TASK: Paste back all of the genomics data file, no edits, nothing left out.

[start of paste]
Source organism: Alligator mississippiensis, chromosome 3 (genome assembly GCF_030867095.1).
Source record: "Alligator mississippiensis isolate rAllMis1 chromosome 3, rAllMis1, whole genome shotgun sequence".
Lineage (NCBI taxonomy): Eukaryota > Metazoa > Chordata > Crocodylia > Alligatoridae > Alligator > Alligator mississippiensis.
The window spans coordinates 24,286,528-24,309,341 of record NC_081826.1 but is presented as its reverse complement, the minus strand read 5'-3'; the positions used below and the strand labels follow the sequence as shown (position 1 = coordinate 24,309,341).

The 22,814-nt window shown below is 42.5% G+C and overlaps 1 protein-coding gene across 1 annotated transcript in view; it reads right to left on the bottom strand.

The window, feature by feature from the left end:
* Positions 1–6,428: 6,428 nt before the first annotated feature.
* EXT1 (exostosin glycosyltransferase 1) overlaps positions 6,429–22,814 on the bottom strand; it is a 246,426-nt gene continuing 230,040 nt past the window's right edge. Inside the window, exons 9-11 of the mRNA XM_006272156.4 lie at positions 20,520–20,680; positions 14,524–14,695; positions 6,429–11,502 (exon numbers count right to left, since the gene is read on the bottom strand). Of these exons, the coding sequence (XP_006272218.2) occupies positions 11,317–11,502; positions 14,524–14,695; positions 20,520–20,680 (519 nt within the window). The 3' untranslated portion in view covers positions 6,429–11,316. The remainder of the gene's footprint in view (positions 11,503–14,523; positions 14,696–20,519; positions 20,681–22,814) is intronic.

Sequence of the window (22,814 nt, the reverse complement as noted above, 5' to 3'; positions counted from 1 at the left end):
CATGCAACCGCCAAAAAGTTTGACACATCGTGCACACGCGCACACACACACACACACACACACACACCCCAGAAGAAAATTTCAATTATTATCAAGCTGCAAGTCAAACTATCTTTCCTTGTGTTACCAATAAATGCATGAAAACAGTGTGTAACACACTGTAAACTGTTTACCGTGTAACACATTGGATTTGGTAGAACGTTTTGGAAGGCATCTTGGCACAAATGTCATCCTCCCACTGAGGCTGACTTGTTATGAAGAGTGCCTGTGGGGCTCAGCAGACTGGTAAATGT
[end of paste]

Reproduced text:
Source organism: Alligator mississippiensis, chromosome 3 (genome assembly GCF_030867095.1).
Source record: "Alligator mississippiensis isolate rAllMis1 chromosome 3, rAllMis1, whole genome shotgun sequence".
Lineage (NCBI taxonomy): Eukaryota > Metazoa > Chordata > Crocodylia > Alligatoridae > Alligator > Alligator mississippiensis.
The window spans coordinates 24,286,528-24,309,341 of record NC_081826.1 but is presented as its reverse complement, the minus strand read 5'-3'; the positions used below and the strand labels follow the sequence as shown (position 1 = coordinate 24,309,341).

The 22,814-nt window shown below is 42.5% G+C and overlaps 1 protein-coding gene across 1 annotated transcript in view; it reads right to left on the bottom strand.

The window, feature by feature from the left end:
* Positions 1–6,428: 6,428 nt before the first annotated feature.
* EXT1 (exostosin glycosyltransferase 1) overlaps positions 6,429–22,814 on the bottom strand; it is a 246,426-nt gene continuing 230,040 nt past the window's right edge. Inside the window, exons 9-11 of the mRNA XM_006272156.4 lie at positions 20,520–20,680; positions 14,524–14,695; positions 6,429–11,502 (exon numbers count right to left, since the gene is read on the bottom strand). Of these exons, the coding sequence (XP_006272218.2) occupies positions 11,317–11,502; positions 14,524–14,695; positions 20,520–20,680 (519 nt within the window). The 3' untranslated portion in view covers positions 6,429–11,316. The remainder of the gene's footprint in view (positions 11,503–14,523; positions 14,696–20,519; positions 20,681–22,814) is intronic.

Sequence of the window (22,814 nt, the reverse complement as noted above, 5' to 3'; positions counted from 1 at the left end):
CATGCAACCGCCAAAAAGTTTGACACATCGTGCACACGCGCACACACACACACACACACACACACACCCCAGAAGAAAATTTCAATTATTATCAAGCTGCAAGTCAAACTATCTTTCCTTGTGTTACCAATAAATGCATGAAAACAGTGTGTAACACACTGTAAACTGTTTACCGTGTAACACATTGGATTTGGTAGAACGTTTTGGAAGGCATCTTGGCACAAATGTCATCCTCCCACTGAGGCTGACTTGTTATGAAGAGTGCCTGTGGGGCTCAGCAGACTGGTAAATGT